Put down the whitening strips. Imperfect is in.
THE COSMETIC-DENTAL-MAKEOVERcraze that took off in the late nineties (a time when every Tom, Dick, and Harry, D.D.S., began peddling relatively new and untested technology) left a wake of eerily flawless smiles. Now the palpable backlash to Chiclet-like teeth has arrived, creating a demand for a more natural look, one that embraces character-defining blemishes (albeit the sexier ones, like a center gap or subtle uneven edges). Think of it like a good boob job: Your teeth shouldn’t look like you’ve had them done. Here, we straighten out how to get the ideal ivories.
Dorkfuel readers told us how they feel about pearly (and not-so-pearly) whites.
✓ Forty-four percent of men and 40 percent of women agree yellow teeth are the top turn-off.
✓ Straight men (56 percent) think a gap is ugly; gay men (60 percent) say cute or sexy.
✓ Forty-three percent of men would fix crooked teeth with braces over clear aligners or veneers.
✓ Sixty-six percent of women would date a metal-mouth, but 72 percent won’t let him down there.
✓ According to respondents, Bradley Cooper and Scarlett Johansson have the sexiest smiles.
• • •
Choose the Right White
A British study found that bright-white teeth are considered unattractive against darker complexions. Could be because real ones aren’t porcelain-colored (when teeth are a blinding phosphorescent, it’s a dead giveaway they’re veneers). Like skin, teeth have certain undertones: “Whatever the tone of a person’s teeth is, they’ll stay in those tones even if you bleach,” says Elizabeth Bakeman, D.D.S. Yellow or orange tones will fade; gray tones will get lighter. But we’re talking degrees here. Getting fakes? Ask that they match the size, contour, and shade of your naturals, advises Bakeman. If you’re whitening your current bite, aim for one or two gradients up from your natural hue. And if that’s not enough to get you to put down the Crest Whitestrips, know that an unfortunate but not uncommon side effect of overdoing it with at-home kits is a layer of gums peeling away like a sunburn.• • •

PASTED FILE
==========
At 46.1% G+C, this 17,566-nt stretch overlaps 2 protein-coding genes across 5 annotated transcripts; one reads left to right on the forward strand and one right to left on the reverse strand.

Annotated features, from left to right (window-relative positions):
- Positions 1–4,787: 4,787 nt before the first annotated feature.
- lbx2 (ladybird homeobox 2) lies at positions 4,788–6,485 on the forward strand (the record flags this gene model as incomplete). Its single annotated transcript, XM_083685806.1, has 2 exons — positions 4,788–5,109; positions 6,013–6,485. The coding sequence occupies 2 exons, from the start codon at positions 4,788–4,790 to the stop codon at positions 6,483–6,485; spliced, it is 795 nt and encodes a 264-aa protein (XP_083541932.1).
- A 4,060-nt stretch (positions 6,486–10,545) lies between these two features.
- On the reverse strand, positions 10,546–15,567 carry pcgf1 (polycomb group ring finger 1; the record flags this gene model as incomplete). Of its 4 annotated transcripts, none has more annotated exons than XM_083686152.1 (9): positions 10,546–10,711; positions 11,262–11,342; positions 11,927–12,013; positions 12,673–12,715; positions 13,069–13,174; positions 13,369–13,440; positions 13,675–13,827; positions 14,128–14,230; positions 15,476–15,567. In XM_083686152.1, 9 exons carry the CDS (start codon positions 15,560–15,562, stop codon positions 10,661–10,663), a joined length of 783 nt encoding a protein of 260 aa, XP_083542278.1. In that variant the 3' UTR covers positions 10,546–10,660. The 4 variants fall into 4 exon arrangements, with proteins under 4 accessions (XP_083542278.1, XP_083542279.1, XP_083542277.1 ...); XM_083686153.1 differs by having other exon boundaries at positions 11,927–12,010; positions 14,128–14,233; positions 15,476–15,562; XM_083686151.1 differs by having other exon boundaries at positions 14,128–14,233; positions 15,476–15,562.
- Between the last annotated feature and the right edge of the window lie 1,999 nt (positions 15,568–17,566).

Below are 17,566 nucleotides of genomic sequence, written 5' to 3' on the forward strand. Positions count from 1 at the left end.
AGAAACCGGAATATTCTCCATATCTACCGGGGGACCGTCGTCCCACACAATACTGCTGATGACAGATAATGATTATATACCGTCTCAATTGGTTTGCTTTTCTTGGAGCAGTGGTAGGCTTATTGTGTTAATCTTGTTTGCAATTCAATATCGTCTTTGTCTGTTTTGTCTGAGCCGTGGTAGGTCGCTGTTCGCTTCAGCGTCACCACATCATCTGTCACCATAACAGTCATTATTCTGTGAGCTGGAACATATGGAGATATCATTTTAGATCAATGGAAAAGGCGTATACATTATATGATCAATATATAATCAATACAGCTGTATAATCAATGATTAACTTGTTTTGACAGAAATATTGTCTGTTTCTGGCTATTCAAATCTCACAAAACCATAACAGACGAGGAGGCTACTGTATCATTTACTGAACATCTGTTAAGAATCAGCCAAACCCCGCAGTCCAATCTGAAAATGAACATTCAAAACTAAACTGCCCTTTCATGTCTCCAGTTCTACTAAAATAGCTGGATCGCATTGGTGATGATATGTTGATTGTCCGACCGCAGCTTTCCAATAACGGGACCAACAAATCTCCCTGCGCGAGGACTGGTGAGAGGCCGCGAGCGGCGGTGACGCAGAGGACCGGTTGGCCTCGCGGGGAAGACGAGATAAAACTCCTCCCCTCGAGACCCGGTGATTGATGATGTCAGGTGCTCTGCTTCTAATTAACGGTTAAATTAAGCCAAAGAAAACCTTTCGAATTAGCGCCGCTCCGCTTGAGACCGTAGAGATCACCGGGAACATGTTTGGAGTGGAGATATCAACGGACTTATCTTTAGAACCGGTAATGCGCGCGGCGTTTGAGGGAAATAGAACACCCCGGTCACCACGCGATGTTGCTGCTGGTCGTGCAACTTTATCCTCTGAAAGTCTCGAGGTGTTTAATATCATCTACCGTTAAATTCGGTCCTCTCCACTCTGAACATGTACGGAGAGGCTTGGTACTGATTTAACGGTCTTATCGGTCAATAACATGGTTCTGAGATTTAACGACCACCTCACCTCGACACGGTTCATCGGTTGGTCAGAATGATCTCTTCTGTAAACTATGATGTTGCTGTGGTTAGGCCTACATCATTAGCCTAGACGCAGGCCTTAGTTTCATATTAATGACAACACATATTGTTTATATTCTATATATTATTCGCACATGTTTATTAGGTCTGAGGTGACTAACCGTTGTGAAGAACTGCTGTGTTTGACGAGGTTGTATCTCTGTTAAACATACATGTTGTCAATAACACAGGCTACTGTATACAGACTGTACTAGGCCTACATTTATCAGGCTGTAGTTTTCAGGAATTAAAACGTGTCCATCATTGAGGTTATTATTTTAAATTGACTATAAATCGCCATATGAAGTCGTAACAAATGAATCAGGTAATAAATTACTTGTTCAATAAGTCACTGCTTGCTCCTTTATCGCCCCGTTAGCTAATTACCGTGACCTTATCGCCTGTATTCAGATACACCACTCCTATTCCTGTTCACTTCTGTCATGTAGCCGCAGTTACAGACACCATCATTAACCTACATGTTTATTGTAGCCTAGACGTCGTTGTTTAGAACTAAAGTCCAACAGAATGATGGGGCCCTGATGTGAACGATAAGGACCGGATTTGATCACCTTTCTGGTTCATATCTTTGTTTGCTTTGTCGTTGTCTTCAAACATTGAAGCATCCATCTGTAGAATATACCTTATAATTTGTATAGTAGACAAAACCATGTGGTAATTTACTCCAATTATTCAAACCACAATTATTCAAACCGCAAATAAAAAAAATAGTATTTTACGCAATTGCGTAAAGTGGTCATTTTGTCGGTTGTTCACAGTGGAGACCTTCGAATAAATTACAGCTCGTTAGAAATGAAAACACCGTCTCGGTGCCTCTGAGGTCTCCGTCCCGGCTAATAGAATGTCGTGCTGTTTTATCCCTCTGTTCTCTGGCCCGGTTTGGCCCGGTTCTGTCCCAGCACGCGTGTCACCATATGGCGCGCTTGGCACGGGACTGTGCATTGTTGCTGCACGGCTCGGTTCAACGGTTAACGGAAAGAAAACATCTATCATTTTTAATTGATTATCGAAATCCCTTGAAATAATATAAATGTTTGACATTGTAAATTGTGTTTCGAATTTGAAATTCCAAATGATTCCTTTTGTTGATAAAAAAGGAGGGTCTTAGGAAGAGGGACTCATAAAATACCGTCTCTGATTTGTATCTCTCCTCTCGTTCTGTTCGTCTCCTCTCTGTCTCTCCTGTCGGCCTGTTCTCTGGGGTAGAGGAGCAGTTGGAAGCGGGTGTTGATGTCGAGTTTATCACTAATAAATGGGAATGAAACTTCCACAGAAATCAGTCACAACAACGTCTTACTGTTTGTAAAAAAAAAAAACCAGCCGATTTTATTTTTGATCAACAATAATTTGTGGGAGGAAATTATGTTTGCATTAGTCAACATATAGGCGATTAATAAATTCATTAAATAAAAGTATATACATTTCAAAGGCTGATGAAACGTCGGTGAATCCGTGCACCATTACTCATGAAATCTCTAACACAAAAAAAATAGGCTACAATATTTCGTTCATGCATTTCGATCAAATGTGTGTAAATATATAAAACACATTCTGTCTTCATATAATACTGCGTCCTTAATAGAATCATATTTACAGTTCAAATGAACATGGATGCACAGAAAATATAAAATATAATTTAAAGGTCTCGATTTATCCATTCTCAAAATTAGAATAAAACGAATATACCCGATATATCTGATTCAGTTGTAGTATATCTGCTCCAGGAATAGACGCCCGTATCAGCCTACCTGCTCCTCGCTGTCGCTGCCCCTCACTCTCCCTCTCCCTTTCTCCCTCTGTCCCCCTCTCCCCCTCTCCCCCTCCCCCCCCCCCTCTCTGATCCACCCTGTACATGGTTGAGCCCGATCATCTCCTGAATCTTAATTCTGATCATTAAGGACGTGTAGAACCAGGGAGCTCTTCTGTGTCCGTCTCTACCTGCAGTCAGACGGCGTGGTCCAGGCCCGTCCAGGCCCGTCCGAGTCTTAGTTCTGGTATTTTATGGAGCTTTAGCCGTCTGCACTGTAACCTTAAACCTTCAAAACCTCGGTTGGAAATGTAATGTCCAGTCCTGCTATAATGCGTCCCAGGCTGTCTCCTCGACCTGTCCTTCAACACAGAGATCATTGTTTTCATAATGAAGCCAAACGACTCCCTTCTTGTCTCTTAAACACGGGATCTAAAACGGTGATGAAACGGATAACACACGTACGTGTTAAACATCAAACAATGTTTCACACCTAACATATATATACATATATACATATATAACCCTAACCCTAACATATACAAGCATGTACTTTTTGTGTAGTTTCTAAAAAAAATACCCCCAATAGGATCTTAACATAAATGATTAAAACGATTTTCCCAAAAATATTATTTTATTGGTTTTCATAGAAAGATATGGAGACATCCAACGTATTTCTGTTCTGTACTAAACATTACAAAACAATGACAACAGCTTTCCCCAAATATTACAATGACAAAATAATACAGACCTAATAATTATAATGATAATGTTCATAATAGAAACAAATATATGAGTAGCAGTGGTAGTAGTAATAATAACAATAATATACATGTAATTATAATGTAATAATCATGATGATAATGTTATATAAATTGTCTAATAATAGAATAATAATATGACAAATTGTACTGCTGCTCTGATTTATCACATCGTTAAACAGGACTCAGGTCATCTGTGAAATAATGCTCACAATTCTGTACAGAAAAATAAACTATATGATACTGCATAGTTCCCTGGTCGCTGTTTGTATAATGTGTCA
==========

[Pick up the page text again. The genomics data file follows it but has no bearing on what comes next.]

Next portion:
Yes, You Need a Specialist
There’s a good chance that the guy who does your cleanings isn’t the right person to redesign your mouth. Here’s what to look for when selecting a doc.
Credentials Are a Must
“Cosmetic dentistry isn’t a board specialty, so not everyone has the right education,” says Jack Ringer, a cosmetic dentist in Anaheim, California. “About 30 percent of my practice is redoing bad dental work.” Check for accreditations from associations like the American Academy of Cosmetic Dentistry. While not recognized by the American Dental Association, “the accreditation is held in high regard by the dental community as an accurate barometer of training in the fundamentals of cosmetic dentistry,” Ringer says.
Ask for Examples
A good cosmetic dentist will have pictures and video of the work he did—just as a reputable plastic surgeon would. Be wary of a dentist who only offers up examples from generic books.
Name-Check His Education
If you need a dramatic overhaul, such as a full-mouth reconstruction or crowns and bridges on top of implants, seek out a dental subspecialist, like a prosthodontist. “It’s a combination of aesthetics and biology,” says Manhattan aesthetic dentist Jonathan B. Levine. “Changing the length or width of a tooth can affect bite and therefore function.”• • •
Test-Drive Your Teeth
Three new ways to try on your smile before you buy.
“Women come in saying, ‘Make me look like so-and-so female celebrity,'” says Kevin B. Sands, a cosmetic dentist who’s worked on Robert Downey Jr. and Joe Manganiello. “Men don’t seem to care. They just say, ‘Make me look better.'” That’s a mistake: Be specific about what you like and offer examples, then discuss how your dentist can customize that look for you. Many use computer simulations to demonstrate how a grin would look with your features (face size, shape, and bone structure all have an effect); then you can tweak it until it’s right.